Since I was in close touch with the Czechoslovak political opposition, the middle-left part of it, I could also cooperate with the German middle-left party and thus communicate with the personalities I mentioned before (Böll, Beuys, Cohn-Bendit, Dutschke). I was invited to all the discussions concerning Eastern Europe, or I would organize them because people were interested not only in Czechoslovakia but also in what was going on in Poland and Hungary. As an example, we did an event of solidarity for student leader Jiri Muller together with Jiri Dienstbier and Jaroslav Šabata in the middle of the 1970s. .

As I already mentioned, in 1974 when Helmut Schmidt became chancellor a discussion started between people who were discontented social democrats and those who were neither social democrats nor orthodox communists. They wanted to start a party that would be to the left of social democracy but to the right of extreme communism. Rudi Dutschke's motto was: "Better than standing with one foot in Moscow and one foot in Beijing, it's better to stand with both feet in Germany." During these discussions of 1974-76, other socialist movements arose covering all different areas: anti-nuclear, feminist, peace, and of course an environmental movement, which was quickly becoming very popular in society. Some of the "hot" topics were the high mortality of forests due to acid rain, or river pollution causing the extinction of all fish. While living in Frankfurt at that time, I witnessed how the chemical waste from the factories was being released straight into the river.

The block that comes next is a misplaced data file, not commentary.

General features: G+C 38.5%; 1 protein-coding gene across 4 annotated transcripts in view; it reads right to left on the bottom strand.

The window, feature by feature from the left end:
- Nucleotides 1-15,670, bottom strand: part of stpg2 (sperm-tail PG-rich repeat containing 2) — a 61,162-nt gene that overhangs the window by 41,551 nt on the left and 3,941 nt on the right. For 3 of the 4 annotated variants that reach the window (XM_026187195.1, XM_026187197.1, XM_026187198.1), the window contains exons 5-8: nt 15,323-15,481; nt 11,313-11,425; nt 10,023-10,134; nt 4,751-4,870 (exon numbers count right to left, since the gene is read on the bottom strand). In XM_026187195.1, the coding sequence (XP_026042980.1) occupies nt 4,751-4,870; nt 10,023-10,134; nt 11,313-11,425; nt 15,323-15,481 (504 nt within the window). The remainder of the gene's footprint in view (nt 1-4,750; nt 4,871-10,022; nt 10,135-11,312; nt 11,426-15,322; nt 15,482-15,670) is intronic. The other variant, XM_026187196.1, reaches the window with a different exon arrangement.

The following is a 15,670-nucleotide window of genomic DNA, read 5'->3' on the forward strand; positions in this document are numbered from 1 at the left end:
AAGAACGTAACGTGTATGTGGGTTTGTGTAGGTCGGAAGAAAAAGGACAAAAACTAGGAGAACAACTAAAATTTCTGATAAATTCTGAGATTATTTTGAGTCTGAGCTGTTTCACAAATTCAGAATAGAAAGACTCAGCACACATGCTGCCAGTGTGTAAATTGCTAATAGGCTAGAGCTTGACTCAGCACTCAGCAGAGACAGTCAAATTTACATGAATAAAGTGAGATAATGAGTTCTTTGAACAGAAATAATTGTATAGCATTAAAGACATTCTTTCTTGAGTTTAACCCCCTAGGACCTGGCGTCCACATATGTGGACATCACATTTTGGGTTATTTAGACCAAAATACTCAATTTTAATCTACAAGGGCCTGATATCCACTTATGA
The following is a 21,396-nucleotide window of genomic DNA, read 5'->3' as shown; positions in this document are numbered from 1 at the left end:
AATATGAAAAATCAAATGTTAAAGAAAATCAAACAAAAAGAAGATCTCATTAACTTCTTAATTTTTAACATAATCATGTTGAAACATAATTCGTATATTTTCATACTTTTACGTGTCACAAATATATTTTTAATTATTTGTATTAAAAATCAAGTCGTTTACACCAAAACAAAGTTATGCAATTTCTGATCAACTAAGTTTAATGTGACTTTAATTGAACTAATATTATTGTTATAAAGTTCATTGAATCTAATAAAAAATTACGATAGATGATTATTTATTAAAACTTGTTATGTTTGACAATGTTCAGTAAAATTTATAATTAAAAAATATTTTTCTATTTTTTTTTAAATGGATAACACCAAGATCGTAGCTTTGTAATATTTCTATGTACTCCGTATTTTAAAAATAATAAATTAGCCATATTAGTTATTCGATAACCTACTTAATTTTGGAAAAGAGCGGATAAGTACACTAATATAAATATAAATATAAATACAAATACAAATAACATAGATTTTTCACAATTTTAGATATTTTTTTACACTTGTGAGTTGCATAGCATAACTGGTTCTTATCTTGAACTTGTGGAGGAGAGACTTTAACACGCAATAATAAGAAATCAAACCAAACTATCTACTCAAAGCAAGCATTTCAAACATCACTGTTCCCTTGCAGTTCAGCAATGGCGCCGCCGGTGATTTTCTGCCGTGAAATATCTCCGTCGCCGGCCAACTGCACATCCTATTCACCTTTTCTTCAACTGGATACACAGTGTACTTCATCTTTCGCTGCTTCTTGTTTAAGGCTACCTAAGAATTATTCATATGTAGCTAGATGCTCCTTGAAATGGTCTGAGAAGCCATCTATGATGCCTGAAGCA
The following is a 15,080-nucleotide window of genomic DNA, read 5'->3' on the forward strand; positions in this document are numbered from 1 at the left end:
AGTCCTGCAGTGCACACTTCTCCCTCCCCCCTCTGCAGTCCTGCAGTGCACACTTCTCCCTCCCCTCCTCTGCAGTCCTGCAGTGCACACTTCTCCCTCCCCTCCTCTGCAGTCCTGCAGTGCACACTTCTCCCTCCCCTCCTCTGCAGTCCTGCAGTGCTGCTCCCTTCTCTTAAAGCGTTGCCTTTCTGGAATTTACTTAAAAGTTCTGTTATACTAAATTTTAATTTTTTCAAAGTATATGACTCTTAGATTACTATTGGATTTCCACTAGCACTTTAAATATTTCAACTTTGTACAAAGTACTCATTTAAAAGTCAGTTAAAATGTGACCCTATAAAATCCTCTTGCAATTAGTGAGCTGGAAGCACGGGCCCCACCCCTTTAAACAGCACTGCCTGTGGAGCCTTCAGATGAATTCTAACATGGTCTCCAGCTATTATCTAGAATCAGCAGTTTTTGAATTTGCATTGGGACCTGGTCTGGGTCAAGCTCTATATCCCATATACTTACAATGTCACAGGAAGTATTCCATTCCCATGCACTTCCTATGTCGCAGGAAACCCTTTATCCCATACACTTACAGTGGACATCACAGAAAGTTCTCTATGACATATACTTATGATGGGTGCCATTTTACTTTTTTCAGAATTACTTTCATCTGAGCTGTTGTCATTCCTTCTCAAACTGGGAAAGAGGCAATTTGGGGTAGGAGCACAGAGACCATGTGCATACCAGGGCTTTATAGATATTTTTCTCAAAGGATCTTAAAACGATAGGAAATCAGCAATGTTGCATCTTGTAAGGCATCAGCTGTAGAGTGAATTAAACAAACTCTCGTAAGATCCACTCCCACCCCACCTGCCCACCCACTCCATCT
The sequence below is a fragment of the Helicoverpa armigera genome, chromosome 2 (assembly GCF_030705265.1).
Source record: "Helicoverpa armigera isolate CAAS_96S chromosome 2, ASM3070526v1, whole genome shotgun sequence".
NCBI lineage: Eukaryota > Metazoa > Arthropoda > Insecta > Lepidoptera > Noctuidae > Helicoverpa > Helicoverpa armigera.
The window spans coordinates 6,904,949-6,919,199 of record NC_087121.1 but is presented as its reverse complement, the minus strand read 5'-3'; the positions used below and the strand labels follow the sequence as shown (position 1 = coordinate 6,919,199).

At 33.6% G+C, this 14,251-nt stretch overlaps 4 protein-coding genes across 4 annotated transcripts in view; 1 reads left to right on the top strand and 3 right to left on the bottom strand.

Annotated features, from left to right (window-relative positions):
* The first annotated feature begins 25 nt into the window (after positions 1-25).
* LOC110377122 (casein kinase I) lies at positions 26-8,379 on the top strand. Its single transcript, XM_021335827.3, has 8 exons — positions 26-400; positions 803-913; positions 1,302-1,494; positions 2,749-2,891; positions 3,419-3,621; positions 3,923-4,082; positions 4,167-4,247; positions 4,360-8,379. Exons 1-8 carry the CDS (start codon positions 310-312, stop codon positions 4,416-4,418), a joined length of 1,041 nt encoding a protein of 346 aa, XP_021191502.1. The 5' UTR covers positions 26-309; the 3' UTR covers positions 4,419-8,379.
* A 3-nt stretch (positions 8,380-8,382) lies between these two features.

The people who took part in these movements -- environmental, feminist, anti-atomic bombs and anti-atomic power -- started discussions about a new political party. I stayed in touch with all of them because I worked with all the young socialists in order to support our political prisoners. For example, Rudi Dutschke and I went to Rome in 1976 where we met with Lucio Lombardo-Radice and other members of the new socialist party to support the East European political prisoners. Adam Michnik came from Paris where he was at that time visiting Jean-Paul Sartre. He also spoke at the big solidary meeting in Frankfurt at the beginning of 1977, which was held to show support for Charter 77. After that he went back to Poland where he was imprisoned. So, that's why we then organized an event of solidarity for Adam Michnik.